PLSJC Director Alan Hall writes a weekly column discussing library and community news, history, and other interesting subjects.
Ohio Library Legislative Day is always a great time to inform Ohio's legislators about Ohio's public libraries.
At the same time, it affords the opportunity to learn about legislative proposals and discuss what will benefit the citizens of Ohio through the use of our 251 public library districts.
Our delegation from Eastern Ohio had a wonderful meeting with State Senator Jason Wilson and we shared library experiences with him.
One thing I noticed this year was the number of times someone would ask be an historical question about Ohio library funding.
I also noted that I could answer every one.
Does this mean that I have become a historian for Ohio libraries?
Well, I did just pass 36 years of working in Ohio's libraries, so the accumulated knowledge of that time period can be a basis for the history.
In addition, I have had several positive mentors in the library community throughout my career.
One was A. Chapman Parsons, the Executive Director of the Ohio Library Association when I served on funding committees in Columbus in the early 1980s.
"Chap" as he was known, was an expert on libraries in Ohio and I listened carefully to the stories.
I attended Library School at Case Western Reserve University in Cleveland, and the Cleveland Public Library was a major supporter and often sent lecturers to our classes.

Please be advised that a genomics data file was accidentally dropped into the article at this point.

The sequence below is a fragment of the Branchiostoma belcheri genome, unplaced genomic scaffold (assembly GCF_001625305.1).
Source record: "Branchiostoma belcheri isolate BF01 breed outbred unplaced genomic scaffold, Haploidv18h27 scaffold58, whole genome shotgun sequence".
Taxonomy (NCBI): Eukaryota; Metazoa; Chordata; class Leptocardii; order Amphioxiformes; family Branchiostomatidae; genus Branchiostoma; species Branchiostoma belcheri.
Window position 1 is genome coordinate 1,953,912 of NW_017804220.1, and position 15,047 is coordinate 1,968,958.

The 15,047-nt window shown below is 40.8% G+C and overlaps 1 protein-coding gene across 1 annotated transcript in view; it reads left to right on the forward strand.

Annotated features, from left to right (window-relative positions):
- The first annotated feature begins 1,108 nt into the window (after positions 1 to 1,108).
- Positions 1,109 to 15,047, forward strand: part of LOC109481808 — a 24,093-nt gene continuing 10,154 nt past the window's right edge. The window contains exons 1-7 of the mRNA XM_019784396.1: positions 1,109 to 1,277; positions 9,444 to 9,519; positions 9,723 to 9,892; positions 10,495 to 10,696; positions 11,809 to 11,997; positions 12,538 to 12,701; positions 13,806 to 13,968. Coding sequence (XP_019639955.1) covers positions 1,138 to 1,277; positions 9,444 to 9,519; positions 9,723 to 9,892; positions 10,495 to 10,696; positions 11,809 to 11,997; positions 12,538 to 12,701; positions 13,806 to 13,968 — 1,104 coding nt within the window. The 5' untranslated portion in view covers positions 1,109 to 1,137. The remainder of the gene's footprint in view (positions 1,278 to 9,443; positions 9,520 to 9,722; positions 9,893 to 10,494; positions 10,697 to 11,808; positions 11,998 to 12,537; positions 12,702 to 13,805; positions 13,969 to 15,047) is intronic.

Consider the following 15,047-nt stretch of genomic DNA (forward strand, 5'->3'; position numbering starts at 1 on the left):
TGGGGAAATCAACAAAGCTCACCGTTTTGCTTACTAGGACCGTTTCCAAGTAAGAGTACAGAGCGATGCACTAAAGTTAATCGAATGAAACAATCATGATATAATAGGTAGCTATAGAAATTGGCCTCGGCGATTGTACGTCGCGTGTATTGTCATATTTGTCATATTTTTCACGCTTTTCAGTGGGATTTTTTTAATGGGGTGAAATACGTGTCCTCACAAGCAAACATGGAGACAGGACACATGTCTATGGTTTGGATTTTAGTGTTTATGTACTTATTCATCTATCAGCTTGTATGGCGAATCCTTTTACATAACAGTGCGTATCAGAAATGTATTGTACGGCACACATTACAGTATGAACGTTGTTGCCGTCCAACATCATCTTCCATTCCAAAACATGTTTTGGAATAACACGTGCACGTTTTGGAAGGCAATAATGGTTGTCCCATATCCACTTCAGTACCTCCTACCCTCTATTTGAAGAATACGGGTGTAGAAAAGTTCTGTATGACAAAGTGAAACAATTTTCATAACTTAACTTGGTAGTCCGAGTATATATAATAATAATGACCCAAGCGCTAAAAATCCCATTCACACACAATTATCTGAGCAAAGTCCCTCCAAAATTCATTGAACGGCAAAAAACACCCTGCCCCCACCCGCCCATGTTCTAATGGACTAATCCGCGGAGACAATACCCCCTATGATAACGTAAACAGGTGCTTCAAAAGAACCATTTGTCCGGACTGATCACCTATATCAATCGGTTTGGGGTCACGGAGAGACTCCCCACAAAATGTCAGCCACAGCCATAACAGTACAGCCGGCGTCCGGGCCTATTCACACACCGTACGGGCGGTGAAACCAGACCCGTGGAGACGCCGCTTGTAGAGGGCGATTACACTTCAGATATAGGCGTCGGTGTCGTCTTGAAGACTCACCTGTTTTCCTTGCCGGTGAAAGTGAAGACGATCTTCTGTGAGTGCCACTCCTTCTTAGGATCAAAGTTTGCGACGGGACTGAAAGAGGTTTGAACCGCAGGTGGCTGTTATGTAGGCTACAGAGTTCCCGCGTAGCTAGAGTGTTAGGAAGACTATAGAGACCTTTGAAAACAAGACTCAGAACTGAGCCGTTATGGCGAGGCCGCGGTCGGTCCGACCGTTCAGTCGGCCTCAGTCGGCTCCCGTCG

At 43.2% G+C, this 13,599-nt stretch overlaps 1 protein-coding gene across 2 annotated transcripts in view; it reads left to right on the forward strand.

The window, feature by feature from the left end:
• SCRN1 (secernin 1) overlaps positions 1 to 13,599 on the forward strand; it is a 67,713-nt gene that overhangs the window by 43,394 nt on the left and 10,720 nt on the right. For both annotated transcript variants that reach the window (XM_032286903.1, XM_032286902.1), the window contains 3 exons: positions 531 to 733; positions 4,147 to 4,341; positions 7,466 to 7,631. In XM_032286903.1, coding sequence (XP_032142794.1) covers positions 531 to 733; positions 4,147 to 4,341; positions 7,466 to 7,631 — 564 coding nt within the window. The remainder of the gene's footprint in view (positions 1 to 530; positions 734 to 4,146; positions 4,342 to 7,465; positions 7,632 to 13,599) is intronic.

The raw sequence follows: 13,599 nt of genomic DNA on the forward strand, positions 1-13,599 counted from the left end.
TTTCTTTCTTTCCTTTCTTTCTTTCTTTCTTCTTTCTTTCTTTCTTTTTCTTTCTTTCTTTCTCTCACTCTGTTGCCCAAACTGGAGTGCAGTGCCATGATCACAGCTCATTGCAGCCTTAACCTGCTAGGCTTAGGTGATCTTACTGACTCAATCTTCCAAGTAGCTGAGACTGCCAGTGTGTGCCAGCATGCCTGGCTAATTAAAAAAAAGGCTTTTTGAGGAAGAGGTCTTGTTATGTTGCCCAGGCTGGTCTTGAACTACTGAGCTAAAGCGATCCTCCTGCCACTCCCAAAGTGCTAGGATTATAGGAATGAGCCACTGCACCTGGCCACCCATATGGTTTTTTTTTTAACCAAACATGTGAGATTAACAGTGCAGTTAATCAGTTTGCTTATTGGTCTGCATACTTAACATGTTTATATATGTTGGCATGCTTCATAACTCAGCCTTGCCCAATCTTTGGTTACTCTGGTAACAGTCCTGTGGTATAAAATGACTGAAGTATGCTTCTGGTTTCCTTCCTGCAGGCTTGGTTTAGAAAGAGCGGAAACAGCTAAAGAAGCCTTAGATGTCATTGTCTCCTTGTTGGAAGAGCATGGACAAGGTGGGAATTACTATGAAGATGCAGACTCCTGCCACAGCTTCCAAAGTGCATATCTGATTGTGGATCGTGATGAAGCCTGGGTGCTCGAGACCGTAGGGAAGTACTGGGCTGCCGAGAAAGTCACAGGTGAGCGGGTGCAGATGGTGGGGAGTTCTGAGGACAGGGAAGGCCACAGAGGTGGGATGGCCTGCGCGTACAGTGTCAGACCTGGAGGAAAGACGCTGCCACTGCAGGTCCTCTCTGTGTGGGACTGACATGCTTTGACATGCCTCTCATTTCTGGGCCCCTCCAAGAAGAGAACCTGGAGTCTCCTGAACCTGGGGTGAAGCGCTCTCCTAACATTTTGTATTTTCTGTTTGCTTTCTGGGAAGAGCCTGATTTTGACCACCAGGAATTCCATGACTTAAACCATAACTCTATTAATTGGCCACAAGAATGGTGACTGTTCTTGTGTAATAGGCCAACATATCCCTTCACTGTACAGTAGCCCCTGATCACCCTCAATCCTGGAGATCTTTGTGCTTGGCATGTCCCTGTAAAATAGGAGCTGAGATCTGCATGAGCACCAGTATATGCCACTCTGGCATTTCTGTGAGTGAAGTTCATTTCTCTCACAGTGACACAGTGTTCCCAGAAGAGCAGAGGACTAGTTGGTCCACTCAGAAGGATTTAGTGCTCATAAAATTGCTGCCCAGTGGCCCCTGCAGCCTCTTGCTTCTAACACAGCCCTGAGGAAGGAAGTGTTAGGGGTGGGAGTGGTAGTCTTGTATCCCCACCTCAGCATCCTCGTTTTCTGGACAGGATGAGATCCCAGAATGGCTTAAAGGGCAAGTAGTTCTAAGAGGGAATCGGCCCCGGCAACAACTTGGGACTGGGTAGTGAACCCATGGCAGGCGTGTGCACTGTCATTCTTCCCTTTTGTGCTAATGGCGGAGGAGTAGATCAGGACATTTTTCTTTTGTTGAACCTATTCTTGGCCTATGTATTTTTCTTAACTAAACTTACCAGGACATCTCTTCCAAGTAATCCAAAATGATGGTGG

I gleaned more background from that experience as well.
Although Ohio's libraries date back to 1796, substantial development took place in the later 19th century with the establishment of branch libraries, the dictionary card catalog, and programming for children.
In 1896, the State Library of Ohio began library development efforts across the state, resulting in more than 280 library districts by the 1930s.
Our library system records many visits from State Library staff in the 1930s as we moved to a countywide system with branches.
Ohio remains the exception in the funding of public libraries. In 1933, the Legislature established a new tax for libraries statewide.
Interpretations, modifications, and changes are part of that funding, bringing us to a Library Fund in 1986 tied to the State Income Tax.
The proposal by Governor Strickland for the next state budget is to tie the library fund to all state revenues to make it more stable, and rename it the Local Library Fund.
Again, library funding in Ohio will evolve to a new format.
Maybe that is why they were looking for someone who knew the past.
If you don't know where you have been, you won't know where you are going down the road.
And despite the budget reductions and freezes of recent years, Ohio's libraries remain the "Best in the Nation," as the 2003 book title states.
And they are the best because of the efficiency, communications, and sharing that has been the backbone of Ohio's libraries.
There is more to come as libraries do more cooperative efforts, as we link together the huge electronic systems that exist in Ohio; as we offer statewide databases to the public.
Still, public libraries remain as they have always been.
Archibald MacLeish in 1939 said "libraries are the only institution in American Life capable of opening to the citizens of the Republic knowledge of wealth and richness of culture."